According to the 2010 census, the Hispanic population of Montgomery County is 11.3 percent — roughly double that of adjacent Schenectady County. So how is it that the latter can abide by an order from the state attorney general to accommodate Spanish-speaking voters at the polls where the former can’t?
As a story in yesterday’s Gazette indicated, Schenectady County wasted little time responding to a directive sent to 10 upstate counties with large Hispanic populations last August by Attorney General Eric Schneiderman to ensure that Hispanic voters understand who the candidates for which offices are, where they’re supposed to vote, how to decipher their ballots, etc.
Within weeks, Schenectady’s election commissioners say they’d signed a binding memorandum of agreement, promising to furnish a translator on Election Day in all census tracts with a Hispanic population of 5 percent or more; as well as Spanish-language ballots, voting literature, and mailed notices prior to the election. And they were able to meet the requirements without spending any extra money, and thus were able to address the issue without seeking legislative approval.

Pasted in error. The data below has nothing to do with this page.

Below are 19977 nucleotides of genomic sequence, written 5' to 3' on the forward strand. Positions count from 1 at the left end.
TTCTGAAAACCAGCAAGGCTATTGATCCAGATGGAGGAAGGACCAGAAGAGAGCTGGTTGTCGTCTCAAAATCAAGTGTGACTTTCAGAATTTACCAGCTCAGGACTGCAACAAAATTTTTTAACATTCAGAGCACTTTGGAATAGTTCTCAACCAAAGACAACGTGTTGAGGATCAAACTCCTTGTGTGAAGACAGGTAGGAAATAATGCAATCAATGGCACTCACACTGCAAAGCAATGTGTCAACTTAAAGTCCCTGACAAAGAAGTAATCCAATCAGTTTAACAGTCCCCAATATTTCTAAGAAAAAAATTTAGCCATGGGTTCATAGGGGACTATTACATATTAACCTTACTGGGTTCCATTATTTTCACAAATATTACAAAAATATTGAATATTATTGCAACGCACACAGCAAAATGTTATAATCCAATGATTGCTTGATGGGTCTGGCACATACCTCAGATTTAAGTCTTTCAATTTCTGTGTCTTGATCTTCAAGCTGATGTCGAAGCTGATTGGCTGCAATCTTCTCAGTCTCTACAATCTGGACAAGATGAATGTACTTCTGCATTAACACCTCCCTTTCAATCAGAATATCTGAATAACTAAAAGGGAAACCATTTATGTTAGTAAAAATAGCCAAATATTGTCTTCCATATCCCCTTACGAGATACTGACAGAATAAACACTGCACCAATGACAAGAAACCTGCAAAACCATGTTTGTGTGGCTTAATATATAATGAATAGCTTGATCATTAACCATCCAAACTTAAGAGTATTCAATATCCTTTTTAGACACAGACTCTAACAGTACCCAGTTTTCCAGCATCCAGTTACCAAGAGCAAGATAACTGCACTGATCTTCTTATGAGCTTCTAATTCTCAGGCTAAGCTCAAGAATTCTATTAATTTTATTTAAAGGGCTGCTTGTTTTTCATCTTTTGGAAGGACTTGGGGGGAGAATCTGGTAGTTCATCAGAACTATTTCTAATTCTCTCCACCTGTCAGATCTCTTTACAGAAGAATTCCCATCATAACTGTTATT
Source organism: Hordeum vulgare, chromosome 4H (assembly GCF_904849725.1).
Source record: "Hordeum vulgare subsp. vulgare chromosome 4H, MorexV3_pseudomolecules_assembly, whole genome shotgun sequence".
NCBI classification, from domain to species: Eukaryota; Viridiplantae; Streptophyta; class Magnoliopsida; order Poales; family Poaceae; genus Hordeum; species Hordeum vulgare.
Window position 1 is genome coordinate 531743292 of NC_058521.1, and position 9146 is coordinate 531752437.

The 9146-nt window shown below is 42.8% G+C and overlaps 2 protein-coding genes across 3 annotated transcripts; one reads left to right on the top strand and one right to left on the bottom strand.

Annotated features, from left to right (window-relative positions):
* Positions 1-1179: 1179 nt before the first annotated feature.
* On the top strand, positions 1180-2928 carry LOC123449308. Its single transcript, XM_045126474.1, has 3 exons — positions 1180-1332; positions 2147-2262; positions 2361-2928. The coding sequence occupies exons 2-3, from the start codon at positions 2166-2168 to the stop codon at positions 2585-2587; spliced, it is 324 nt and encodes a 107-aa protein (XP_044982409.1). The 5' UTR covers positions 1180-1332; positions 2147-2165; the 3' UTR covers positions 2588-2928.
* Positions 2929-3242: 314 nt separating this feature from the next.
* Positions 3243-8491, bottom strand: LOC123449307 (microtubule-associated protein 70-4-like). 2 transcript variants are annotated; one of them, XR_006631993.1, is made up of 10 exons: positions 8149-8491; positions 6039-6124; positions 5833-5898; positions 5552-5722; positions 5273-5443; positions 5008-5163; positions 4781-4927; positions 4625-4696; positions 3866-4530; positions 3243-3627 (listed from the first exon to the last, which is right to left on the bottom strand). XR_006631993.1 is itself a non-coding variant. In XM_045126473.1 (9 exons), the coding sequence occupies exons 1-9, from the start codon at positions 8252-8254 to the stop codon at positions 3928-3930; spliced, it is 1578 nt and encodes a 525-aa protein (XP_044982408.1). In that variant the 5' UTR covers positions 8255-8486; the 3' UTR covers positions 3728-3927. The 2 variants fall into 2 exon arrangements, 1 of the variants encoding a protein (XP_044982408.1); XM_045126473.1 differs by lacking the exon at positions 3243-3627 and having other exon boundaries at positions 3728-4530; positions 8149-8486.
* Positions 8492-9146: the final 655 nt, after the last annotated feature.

Montgomery County’s election commissioners came close, but couldn’t seal the deal: The notices they mailed prior to the November election weren’t translated. Officials claimed that because it would have cost money to do so, they needed Board of Supervisors’ approval.
It’s not too late to get it and fully comply with the attorney general’s demands, especially since the AG’s office seems pretty lax about the whole thing. But pre-Election Day notices are important if you want people to vote, so we hope Montgomery County agrees to abide by this provision, whether it formally signs the AG’s memorandum or not.